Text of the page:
Like anything else in the body, there’s no real isolation exercise. Even a bicep curl doesn’t just work your biceps. Your shoulders act as stabilizers, your abs and lower back are involved, your forearms work to curl the weight up. So even though it’s mostly a bicep exercise, in much the same way density training is mostly for estrogen but other things are involved.
So I think that’s an analogy that will help people. It’s just about understanding that the program is written in a scientific way to allow for these things to take advantage of one another and work in concert, and sort of allow for a synergistic effect rather than simply an additive one.
Craig Ballantyne: Perfect. So let’s move back to that workout then.
John Romaniello: Cool. I’ve always loved density training because it’s very challenge-based. You just do as much as you can, and then you just try to beat that every subsequent set. So the way that I did it in that particular instance. The space in my gym is a little limited. I work out in the gym in my building downstairs, and so we have one power cage.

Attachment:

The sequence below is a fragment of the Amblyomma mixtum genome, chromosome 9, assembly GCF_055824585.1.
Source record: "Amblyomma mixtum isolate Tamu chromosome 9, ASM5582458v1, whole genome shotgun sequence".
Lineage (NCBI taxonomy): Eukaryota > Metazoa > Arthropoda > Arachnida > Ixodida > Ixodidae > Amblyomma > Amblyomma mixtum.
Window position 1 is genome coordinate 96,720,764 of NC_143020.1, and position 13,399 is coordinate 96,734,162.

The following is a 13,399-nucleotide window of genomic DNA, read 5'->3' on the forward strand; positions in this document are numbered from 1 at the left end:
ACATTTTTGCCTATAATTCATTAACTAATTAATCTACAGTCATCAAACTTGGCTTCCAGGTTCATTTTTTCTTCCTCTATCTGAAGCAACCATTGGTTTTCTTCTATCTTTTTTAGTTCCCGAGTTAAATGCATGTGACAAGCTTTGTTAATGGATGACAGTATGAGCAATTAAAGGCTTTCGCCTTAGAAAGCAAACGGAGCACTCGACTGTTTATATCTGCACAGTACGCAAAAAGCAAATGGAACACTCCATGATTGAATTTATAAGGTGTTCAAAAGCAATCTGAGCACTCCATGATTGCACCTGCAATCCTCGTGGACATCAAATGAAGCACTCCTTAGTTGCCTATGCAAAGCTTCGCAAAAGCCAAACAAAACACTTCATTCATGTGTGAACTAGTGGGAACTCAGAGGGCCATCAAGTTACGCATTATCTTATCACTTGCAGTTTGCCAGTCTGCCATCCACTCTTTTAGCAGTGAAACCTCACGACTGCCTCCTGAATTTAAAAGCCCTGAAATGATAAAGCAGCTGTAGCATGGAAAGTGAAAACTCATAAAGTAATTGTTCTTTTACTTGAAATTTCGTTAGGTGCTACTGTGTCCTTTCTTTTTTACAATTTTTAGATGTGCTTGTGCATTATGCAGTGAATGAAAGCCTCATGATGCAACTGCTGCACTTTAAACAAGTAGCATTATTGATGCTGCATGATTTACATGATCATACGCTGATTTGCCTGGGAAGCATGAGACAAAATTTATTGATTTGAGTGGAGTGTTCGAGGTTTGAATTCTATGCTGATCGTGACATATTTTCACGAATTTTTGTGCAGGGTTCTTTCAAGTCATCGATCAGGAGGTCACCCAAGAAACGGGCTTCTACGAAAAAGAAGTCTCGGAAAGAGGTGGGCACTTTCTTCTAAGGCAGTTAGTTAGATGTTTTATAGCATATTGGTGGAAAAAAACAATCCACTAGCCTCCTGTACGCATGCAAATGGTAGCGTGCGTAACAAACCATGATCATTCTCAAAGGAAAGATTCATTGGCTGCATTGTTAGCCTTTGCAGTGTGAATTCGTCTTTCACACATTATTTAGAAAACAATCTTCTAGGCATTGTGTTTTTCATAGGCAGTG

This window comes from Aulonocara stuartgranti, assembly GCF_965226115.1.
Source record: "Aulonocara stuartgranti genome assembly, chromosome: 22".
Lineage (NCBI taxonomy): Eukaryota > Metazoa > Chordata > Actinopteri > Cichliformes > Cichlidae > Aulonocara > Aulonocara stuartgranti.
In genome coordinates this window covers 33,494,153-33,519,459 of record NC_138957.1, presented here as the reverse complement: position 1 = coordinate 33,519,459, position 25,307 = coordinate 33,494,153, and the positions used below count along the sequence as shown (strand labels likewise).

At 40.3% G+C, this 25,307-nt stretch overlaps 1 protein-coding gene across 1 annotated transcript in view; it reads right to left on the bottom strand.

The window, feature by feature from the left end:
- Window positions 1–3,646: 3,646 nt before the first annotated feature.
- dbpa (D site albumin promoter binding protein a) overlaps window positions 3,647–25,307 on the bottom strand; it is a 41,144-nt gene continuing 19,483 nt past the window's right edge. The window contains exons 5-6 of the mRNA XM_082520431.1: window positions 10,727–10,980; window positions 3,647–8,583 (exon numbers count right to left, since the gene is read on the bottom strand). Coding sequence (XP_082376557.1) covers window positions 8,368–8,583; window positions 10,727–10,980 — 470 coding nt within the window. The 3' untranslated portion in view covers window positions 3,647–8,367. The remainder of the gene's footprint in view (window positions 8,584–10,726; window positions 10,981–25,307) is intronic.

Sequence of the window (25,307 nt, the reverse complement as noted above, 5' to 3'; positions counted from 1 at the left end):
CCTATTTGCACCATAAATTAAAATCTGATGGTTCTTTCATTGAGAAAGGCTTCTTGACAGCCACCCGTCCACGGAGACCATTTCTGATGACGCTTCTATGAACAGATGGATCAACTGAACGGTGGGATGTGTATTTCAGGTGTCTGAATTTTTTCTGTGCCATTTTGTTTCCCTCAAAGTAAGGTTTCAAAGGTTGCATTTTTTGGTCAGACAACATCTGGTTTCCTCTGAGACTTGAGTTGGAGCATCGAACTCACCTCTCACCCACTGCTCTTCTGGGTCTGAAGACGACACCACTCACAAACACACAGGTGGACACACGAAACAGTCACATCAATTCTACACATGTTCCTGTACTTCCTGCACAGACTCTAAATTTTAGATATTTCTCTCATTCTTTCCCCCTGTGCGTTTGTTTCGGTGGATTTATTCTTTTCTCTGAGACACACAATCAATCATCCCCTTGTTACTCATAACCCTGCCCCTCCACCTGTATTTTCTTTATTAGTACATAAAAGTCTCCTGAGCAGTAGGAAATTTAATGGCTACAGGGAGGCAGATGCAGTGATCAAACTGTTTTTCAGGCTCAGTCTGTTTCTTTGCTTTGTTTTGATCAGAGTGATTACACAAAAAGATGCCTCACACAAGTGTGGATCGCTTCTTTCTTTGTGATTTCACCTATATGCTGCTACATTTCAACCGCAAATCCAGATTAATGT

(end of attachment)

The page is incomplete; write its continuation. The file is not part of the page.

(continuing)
And no one happened to be on it, so I decided I was going to monopolize it, which isn’t the nicest thing to do, but I was in a rush. So because I didn’t want to mess around with having multiple bar bells or multiple things, all I did was I just picked three exercises – four exercises, I think it was – where I could do a reasonable number of reps with 185 pounds.
And I just choose 185 pounds because it was just easy to throw on a 35 and a 25 on each side. And so once I had done that first set and established a baseline. I knew that all I had to do was beat those numbers of reps in that amount of time in subsequent sets.
So one of the really important things to take away there is that yes, if you’re trying to gain muscle you should always have an idea of like what your starting points are and calculate percentages of one rep max or ten rep max. But for fat loss, it becomes a little less important. And one of the things people always ask me about Final Phase Fat Loss is, “Well, what if I don’t have free weights?”, or “What if I can only train with body weight?” It doesn’t matter.